NOT HERE BY CHANCE
Two days after the Stars and Stripes was raised over the State Capitol in Austin, 12 people gathered on a lonely prairie to form a Baptist church. Sister churches existed a hundred miles to the east and two hundred miles to the south, but between them and the Pacific Ocean no other Protestant church existed. Endangered by the threat of Indian attack, enduring the hardship of starting over in a new land, away from friends and family, and facing the possibility of war between the nation they loved and joined and the nation they had rebelled against, they sought comfort from the Word of God. As the preacher spoke that day, a dove flew down and perched itself on him causing considerable laughter. Amusement gave way to awe as they remembered the dove of hope that signaled the pleasure of the Father toward Jesus after his baptism. In a moment their fears were vanquished by the humor of God. The dove became for them a symbol of hope and God's pleasure. They named their congregation Lonesome Dove and from them came many other churches.
In Arlington, Baptists first gathered at Johnson Station, then Tate Springs, and later near the railroad where downtown is today. Many looked on the small town of Arlington as an unnecessary traffic stop between Fort Worth and Dallas. That was to change in the heady days following World War II. The generation that saved freedom sought happiness for themselves and their children after years of hopelessness and struggle by heading to new areas to live. Many left the farm for higher paying work in the cities. Others moved from congested neighborhoods of the old northeast to the open spaces of the southwest. Arlington boomed. Rural gave way to suburban. Tractors and trucks gave way to station wagons. Air-conditioning made summers bearable. Tom Vandergriff was elected "boy" mayor. General Motors built a factory. Fort Worth built an airport without Dallas that went unused. Disneyland opened in California showing that amusement parks could be clean and profitable and someone wondered if one could be built in Texas.
In those heady, innocent days people in north Arlington gathered to form a church. They built a building on North Center Street and they worshiped. They built rooms for teaching and they worshiped. They ate and they worshiped. They raised their children and they worshiped. They started a mission congregation and they worshiped. They befriended missionaries and they worshiped. They told each other their problems and they worshiped. They sang and they worshiped. They gained and lost family and friends and they worshiped.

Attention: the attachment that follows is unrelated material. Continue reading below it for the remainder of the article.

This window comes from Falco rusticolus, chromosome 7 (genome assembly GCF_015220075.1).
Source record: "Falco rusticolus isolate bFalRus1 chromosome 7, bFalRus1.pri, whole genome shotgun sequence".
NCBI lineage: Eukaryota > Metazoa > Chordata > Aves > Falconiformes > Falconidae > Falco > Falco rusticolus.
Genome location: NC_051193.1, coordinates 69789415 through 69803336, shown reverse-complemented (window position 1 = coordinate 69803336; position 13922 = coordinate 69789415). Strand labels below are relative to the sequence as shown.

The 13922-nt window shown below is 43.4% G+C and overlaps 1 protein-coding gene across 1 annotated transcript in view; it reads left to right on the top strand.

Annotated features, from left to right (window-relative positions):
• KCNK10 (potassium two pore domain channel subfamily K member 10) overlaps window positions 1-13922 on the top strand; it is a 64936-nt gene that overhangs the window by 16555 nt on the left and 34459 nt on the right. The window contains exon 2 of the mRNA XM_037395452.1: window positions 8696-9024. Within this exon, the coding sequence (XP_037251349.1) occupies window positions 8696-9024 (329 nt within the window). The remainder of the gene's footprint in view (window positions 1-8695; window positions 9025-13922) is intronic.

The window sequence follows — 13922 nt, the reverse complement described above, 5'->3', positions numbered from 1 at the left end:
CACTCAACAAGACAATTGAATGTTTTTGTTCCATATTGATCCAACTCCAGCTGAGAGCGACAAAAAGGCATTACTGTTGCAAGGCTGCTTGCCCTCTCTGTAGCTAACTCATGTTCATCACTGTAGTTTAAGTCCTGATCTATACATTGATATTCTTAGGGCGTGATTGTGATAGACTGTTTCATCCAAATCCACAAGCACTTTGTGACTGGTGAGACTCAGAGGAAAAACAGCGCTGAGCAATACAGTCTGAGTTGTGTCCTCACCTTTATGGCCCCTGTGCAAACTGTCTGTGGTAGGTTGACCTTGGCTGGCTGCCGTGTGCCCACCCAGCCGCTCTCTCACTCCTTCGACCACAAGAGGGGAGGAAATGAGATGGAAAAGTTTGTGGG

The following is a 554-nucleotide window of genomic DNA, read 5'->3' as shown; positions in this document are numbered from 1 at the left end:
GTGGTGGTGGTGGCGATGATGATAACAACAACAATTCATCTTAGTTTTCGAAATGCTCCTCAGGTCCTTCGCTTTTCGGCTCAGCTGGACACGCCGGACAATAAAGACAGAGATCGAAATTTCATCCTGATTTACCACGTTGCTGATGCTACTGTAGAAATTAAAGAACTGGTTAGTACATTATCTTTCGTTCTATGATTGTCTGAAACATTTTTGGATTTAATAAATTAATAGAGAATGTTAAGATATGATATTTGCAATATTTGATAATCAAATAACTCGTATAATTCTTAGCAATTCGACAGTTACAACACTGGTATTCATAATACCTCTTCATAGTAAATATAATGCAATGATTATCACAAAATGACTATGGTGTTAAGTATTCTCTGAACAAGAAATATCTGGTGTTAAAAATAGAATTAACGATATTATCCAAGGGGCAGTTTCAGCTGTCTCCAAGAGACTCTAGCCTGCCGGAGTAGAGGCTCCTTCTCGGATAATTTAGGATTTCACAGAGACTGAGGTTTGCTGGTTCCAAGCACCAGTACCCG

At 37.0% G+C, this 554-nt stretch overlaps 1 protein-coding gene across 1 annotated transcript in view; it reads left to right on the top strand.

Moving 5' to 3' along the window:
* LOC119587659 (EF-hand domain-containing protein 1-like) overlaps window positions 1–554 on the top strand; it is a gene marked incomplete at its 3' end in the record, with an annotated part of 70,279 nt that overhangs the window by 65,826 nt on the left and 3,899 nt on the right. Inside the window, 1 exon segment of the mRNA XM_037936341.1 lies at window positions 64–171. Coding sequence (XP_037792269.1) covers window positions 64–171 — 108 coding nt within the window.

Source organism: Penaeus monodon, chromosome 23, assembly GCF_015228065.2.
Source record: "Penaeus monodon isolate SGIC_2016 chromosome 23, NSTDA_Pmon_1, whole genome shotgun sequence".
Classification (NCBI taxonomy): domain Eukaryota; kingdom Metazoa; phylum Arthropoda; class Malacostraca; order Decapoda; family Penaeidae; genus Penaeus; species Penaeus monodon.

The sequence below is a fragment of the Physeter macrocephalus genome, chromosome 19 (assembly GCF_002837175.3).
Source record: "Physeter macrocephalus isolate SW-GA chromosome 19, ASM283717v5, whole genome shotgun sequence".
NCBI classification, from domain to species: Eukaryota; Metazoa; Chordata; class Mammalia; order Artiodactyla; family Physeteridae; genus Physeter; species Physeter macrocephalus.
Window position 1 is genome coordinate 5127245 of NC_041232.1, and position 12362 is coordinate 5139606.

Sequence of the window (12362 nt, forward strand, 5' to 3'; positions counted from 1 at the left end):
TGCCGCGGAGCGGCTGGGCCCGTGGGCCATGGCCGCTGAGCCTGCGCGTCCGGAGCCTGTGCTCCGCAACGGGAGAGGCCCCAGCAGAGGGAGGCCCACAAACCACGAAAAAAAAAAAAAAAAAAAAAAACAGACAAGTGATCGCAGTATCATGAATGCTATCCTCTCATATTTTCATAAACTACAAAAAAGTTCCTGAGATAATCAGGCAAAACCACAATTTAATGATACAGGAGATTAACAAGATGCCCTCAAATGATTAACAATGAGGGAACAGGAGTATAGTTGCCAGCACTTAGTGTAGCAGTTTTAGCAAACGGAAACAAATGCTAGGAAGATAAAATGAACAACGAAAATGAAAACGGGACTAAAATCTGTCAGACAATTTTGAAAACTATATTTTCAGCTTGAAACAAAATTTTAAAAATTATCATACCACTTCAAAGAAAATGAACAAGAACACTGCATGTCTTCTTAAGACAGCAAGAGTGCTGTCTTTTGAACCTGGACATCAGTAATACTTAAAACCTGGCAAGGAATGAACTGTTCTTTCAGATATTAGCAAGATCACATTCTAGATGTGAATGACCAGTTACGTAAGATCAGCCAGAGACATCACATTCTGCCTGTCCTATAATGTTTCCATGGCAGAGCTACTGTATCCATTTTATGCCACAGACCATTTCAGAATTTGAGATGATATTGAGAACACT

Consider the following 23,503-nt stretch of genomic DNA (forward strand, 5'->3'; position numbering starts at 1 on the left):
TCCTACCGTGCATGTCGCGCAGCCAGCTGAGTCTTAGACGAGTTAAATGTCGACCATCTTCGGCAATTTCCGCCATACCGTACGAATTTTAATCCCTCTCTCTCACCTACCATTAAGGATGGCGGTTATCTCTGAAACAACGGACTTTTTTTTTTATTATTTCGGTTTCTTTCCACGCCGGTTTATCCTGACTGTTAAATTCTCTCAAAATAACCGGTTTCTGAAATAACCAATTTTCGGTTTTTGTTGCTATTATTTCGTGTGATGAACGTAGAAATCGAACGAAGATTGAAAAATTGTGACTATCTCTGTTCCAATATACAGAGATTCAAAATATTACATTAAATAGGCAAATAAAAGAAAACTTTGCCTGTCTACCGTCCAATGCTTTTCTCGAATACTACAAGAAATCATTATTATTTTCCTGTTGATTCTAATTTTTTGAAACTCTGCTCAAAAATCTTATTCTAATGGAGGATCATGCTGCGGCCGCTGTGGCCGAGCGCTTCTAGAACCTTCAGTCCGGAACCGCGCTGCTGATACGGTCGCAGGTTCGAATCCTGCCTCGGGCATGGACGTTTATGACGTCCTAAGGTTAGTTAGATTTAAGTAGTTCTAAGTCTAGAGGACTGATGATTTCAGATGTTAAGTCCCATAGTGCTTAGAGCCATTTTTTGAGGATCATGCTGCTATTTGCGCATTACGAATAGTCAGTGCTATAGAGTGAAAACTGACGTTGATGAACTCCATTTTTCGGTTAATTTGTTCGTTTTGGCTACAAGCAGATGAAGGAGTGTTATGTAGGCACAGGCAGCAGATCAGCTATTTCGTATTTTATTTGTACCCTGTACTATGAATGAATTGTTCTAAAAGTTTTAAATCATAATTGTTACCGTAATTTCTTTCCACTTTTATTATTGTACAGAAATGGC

The calm of their days gave way to the storm of a decade that held so much promise. Shots rang out from a window. How could someone do that? Confrontations brought welcome and unwelcome change. Young men bravely fought a war to maintain the status quo against aggression and lost. And the people of that church on North Center Street, that North Side Baptist Church--they worshiped.
At the end of that trying decade, Arlington boomed again. Fort Worth and Dallas built an airport that has become the regions' economic engine. When people now thought of north Arlington, they meant the area north of the turnpike. North Side Baptist grew and they outgrew. Something had to be done, but what? The problem hung heavy in the prayers of the pastor and people. An immediate answer did not come, so the people waited and they worshiped.
Dr. Henard East, the pastor of the First Baptist Church of Arlington, called James Weir, the pastor of North Side, offering the church a parcel of land on Lamar Boulevard between Davis and Cooper. A parcel of land on a street that existed only on planners' maps. The church accepted the land and began holding worship at two locations. What was called the "satellite congregation" met at Butler Elementary until a building for worship was completed in October, 1982. Brother Weir preached at both locations. When God uses a man, sometimes He uses him up. Pleased, but exhausted by the launching of this new work, Brother Weir resigned in February, 1984. Dr. F. B. Huey became interim pastor. It was decided at this time that the two congregations would no longer be one church. Each congregation wished the other Godspeed. Rick Lineberger became the pastor of the mission congregation on Lamar in July, 1984. Six months later with the dawn of a new year, came the dawn of a new church--Lamar Baptist Church.
As we celebrate the accomplishments of past years, let us not forget the future. We must take that which is good and continue to do it. We must proclaim to all who know us what God has done in us. We must seek God in prayer. This generation can do it!
The future is before us now. This generation of God's chosen, having some of the same troubles that faced those who came before, but confronting other troubles never imagined by saints of yesteryear, has hope! "With men this is impossible, but with God all things are possible." Matthew 19:26